Almost exactly two years ago, several of the biggest international hotel companies excitedly announced they had reached an "understanding" with the Peking government to build a series of luxury hotels throughout the People's Republic of China. The room count ran into the thousands and could at last open up china to real tourism.
But then nothing more happened. With embarrassed mumblings, the managements of the big US hotel chains had to excuse away the fact that they really didn't have the contracts they though they had. A shortage of foreign exchange and a need for other, apparently more important projects under the sweeping Four Modernizations program were among the reasons offered
Yet, On Shamein Island, site of the French and British trading concessions in the late 19th century, constructionis under way on the White Swan Hotel. The island is in the Pearl River in downtown Canton.
The $40 million, 28-story property will have some 1,000 guest rooms and many design features resulting from the efforts of the Los Angeles-based Hirsch/Bender & Associates. The hotel is a joint venture of Hong Kong interests. A tall, bamboo fence surrounds the job site with a sign scrawled in english reading "Inspection Declined," which politely translates to "Keep Out." Pilings are now in and a bridge to link the island with the adjoining Yanjiang Road is well along.
And in Peking, site clearance is ready for the Great Wall Hotel, a 21-story, 1,000-room affair that carries a $78 million price tag. Becket International, a wholly owned subsidiary of Welton Becket Associates of Santa Monica, Calif., is half owner and architect for the project, and construction management is being done by another of its subsidiaries.
How come? What have these folks done that the giant hotel corporations didn't? Outsiders don'tknow all the details, of course, but one thing that might be viewed as important is that these two projects -- and other industrial efforts -- all employ what may be facetiously called the Hong Kong Connection.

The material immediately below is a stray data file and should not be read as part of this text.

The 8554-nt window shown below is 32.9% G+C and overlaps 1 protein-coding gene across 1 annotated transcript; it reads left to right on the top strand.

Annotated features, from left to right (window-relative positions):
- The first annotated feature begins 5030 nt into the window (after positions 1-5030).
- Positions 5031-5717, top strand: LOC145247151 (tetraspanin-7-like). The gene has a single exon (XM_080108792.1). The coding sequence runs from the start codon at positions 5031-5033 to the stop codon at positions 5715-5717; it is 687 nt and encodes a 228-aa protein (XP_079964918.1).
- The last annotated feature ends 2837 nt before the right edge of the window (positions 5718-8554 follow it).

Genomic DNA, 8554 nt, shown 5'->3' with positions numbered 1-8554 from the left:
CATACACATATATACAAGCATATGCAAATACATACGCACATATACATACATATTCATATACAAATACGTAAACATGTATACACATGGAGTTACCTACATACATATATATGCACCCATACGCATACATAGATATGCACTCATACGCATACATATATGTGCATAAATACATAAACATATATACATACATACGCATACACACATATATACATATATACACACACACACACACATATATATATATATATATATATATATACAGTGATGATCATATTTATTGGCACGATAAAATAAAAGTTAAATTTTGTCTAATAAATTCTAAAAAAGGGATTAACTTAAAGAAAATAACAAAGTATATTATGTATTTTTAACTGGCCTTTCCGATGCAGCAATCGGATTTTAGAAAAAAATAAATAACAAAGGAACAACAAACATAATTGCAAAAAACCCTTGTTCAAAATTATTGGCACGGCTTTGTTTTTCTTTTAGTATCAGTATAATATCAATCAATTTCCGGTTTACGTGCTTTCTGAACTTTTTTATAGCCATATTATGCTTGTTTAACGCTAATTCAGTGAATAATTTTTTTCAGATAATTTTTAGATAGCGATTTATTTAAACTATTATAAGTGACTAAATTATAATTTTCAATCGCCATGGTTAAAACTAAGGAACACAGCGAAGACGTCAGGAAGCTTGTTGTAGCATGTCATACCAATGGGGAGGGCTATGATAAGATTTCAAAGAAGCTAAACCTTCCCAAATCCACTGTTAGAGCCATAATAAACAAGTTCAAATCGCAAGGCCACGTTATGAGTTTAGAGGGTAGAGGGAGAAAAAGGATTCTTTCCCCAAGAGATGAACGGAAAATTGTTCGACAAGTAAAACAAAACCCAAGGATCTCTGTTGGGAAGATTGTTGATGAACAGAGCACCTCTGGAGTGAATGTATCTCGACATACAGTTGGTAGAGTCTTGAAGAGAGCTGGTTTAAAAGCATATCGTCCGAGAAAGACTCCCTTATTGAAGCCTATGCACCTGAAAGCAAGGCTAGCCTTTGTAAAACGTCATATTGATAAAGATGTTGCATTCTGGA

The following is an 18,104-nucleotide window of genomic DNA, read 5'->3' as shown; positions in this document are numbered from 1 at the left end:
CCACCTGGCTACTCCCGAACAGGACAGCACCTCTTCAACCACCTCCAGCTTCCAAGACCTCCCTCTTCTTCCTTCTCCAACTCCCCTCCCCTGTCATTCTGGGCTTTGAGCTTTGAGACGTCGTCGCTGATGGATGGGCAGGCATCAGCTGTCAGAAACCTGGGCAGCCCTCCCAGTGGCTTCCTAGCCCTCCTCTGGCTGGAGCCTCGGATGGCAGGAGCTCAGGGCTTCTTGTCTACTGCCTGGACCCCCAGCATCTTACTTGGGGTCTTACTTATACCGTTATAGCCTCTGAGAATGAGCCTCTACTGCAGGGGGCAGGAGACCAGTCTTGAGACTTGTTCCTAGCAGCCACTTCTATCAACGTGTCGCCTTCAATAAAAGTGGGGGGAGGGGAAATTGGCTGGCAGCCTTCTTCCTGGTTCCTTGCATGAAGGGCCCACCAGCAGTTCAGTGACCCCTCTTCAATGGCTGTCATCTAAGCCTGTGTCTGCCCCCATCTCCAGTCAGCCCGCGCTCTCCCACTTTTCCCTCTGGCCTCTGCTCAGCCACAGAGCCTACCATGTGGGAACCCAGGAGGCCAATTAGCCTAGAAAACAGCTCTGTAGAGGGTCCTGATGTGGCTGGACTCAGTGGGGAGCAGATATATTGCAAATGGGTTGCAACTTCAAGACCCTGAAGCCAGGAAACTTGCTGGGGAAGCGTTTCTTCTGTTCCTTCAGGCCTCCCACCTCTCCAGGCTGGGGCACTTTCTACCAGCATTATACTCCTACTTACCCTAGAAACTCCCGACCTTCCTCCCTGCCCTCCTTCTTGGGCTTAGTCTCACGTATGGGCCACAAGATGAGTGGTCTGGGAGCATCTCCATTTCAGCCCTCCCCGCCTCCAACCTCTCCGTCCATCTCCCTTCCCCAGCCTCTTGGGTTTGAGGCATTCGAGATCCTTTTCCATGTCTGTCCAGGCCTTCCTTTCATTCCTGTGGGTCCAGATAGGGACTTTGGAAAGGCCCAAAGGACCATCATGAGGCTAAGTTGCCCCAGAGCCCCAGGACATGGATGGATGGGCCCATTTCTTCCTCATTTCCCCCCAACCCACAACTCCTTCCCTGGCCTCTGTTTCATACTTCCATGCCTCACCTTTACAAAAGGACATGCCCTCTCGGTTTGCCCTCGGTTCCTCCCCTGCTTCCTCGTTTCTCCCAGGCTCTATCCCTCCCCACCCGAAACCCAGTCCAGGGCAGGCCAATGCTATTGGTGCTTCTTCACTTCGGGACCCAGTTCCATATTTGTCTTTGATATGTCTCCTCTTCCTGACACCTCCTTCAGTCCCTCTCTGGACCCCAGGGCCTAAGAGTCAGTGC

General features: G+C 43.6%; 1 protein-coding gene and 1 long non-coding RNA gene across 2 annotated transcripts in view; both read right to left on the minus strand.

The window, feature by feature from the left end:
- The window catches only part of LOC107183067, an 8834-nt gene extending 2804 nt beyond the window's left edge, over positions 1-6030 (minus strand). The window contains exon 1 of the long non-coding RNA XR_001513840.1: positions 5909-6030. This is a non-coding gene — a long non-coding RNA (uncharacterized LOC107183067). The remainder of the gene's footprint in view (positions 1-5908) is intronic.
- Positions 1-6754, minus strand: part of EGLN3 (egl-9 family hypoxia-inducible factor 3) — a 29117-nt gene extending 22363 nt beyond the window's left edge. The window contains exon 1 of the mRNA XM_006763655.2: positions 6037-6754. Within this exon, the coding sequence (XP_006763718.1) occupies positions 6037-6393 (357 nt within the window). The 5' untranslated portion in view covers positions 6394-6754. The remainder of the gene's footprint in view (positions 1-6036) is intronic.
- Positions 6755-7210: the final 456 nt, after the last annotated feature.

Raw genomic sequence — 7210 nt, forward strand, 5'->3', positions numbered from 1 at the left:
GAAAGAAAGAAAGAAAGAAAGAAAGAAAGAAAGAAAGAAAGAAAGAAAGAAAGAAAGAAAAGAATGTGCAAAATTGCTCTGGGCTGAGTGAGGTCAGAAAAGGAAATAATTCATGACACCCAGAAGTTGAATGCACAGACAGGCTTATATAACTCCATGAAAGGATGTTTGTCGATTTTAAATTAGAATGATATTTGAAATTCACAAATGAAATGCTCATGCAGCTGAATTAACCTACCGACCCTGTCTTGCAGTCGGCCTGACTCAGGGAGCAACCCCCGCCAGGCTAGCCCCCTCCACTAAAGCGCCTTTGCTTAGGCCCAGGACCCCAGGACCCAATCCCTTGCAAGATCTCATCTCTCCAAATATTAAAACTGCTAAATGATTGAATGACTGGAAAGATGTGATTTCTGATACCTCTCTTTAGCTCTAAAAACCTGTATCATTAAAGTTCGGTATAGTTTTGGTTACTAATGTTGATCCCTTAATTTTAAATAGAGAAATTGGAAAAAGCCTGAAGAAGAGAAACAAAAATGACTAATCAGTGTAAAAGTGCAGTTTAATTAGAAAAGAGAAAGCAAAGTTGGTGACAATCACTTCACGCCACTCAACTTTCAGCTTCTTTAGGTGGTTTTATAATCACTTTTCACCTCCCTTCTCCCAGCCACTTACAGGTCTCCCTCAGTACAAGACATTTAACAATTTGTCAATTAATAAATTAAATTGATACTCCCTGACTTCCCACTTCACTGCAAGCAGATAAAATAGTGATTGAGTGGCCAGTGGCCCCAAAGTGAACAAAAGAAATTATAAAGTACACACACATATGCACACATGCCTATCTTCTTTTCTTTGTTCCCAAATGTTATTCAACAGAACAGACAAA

Chinese companies based in Hong Kong play a role, it seems, in virtually every successful international commercial and industrial activity involving China. In many instances the Hong Kong organization is solely involved with the Peking trade agency. In others, management, technology, and finances come from a third country -- the United States, Japan, or some European nation -- but a Hong Kong enterprise is a partner.
This all makes good sense, experts say. "Dealings in China are based on common sense and goodwill, plus a full understanding of what the Chinese want, need, and the way they operate," says Theodore Piastunovich, an international businessman in Hong Kong with long experience in the Far East. "The spirit, not necessarily the letter, of a contract is what counts."
A Chinese who speaks the same language and even precise dialect as the government officials with whom he is dealing has an obvious advantage. More important, he probably has family connections and friends within the Peking bureaucracy, which can't help improving prospects of success.
There may be literally hundreds of companies in Hong Kong engaged in business and industry with China. Some may be individual entrepreneurs dealing with some little community where they have goods processed. Others are giant concerns with their eyes on the almost endless number of projects that China will require in the years ahead.
Peking is obviously eager to have foreign technology, management know-how, and badly needed capital to speed along its modernization programs. But the Chinese want to retain control over their own economy and are still understandably wary of some fast-talking foreigners.
Far better, they feel, to deal with their fellow countrymen who live abroad, know the ways of the foreigners, and yet understand and probably sympathize with the economic and social aspirations of the communist Party.